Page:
“The no-brainer issue of concern, of course, is the economy. Everyone is affected by it, and the mediocre recovery has made it a continually hot issue. Most Americans cite it as their biggest concern, almost by default. However,” Barna noted, “as the race has become tighter and campaign events have caused people to take a closer look at both candidates, peoples’ priority issues have also changed, especially among conservatives. They have begun to realize that they are choosing a president for the next four years, but that the individuals their presidential choice nominates to the Supreme Court will have an effect on the country for decades. And after the third debate, in which both candidates clarified their opposing views on abortion law, Christian conservatives have been reawakened to the significance of that particular issue as well as its relationship to the Supreme Court nominees.

“So the shift in the issue priorities of conservatives does not mean that they have given up on matters such as our nation’s moral decline or the need for a president who embraces the rule of law. They have simply replaced those more philosophical concerns with several issues through which those principles will be applied by our next president.”

Asked about the role of SAGE Cons in this election, the veteran researcher and bestselling author encapsulated their critical position. “SAGE Cons currently represent about 12% of the voting population. That’s one out of eight voters, which equals the size of the African-American vote, is about the same size as the Hispanic vote, and is almost as big as the labor union vote. In other words, no candidate can win an election simply by winning SAGE Cons.

“But, because of their size and influence within the conservative constituency,” Barna concluded, “no conservative candidate can win without earning a large share of the SAGE Con vote. The more conservative candidates in the presidential and battleground Senate races have successfully accomplished that. What is now left is to make sure SAGE Cons vote in the huge proportions that have historically characterized them. We are expecting better than 85% turnout among these Christian conservatives, ranking them at or near the top of the turnout charts among all voter segments.”

On Tuesday we will know whether those predictions held true.

About the Research

The research described in this report is part of the RightView™ tracking survey among spiritually active, governance engaged conservatives who are registered voters – a segment known as SAGE Cons.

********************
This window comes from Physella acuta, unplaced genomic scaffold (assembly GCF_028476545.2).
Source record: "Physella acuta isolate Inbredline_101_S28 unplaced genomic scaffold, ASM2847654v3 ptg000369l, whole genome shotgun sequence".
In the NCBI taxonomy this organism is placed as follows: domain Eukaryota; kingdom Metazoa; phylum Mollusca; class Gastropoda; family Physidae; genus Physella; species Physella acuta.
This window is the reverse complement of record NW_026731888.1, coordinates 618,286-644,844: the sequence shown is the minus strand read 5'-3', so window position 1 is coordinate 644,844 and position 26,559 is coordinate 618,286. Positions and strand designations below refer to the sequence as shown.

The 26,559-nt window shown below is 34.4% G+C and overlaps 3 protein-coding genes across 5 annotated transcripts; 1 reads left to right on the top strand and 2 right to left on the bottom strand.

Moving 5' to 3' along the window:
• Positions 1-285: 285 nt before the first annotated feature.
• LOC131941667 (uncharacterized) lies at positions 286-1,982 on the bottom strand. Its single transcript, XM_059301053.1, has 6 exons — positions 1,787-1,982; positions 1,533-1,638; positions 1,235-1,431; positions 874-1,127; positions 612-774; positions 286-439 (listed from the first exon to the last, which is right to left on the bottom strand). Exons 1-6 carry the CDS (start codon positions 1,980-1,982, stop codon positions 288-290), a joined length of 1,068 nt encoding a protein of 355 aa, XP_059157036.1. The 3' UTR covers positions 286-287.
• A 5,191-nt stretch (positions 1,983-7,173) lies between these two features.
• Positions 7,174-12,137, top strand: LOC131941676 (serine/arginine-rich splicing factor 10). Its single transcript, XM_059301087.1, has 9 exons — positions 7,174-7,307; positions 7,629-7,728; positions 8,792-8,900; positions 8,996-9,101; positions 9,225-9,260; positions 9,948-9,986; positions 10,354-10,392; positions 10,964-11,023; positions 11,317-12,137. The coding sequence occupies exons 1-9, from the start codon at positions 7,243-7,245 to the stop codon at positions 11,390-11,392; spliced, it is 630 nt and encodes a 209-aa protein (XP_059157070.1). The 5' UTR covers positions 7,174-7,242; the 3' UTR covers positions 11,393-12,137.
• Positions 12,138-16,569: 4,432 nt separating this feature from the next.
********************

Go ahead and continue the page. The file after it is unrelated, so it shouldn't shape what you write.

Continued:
There were seven separate surveys undertaken for this report, one in each of seven “swing” or “battleground” states. The number of surveys conducted in those states were 350 in Arizona; 350 in Florida; 300 in Iowa; 400 in North Carolina; 350 in Ohio; 350 Pennsylvania; and 250 in Wisconsin. The interviews were conducted online by the American Culture & Faith Institute in October 2016 among random samples of people who qualified as SAGE Cons.

In RightView™ studies SAGE Cons are identified as adults who are registered voters; conservative on political matters; have accepted Jesus Christ as their savior; are consistently pursuing their Christian faith; and are actively engaged in politics and government. They represent about 12% of the national voting population and constitute approximately 30 million individuals.

The American Culture & Faith Institute is a division of United in Purpose, a non-partisan, non-profit organization. The mission of United in Purpose is to educate, motivate and activate conservative Christians related to the political process, in ways that are consistent with the gospel of Christ. The organization does not support or promote individual candidates or political parties.

Additional information about this study and related research is accessible on the American Culture & Faith Institute website, located at To receive a free copy of these newsletters, visit the website and register for the SAGE Con Weekly newsletter.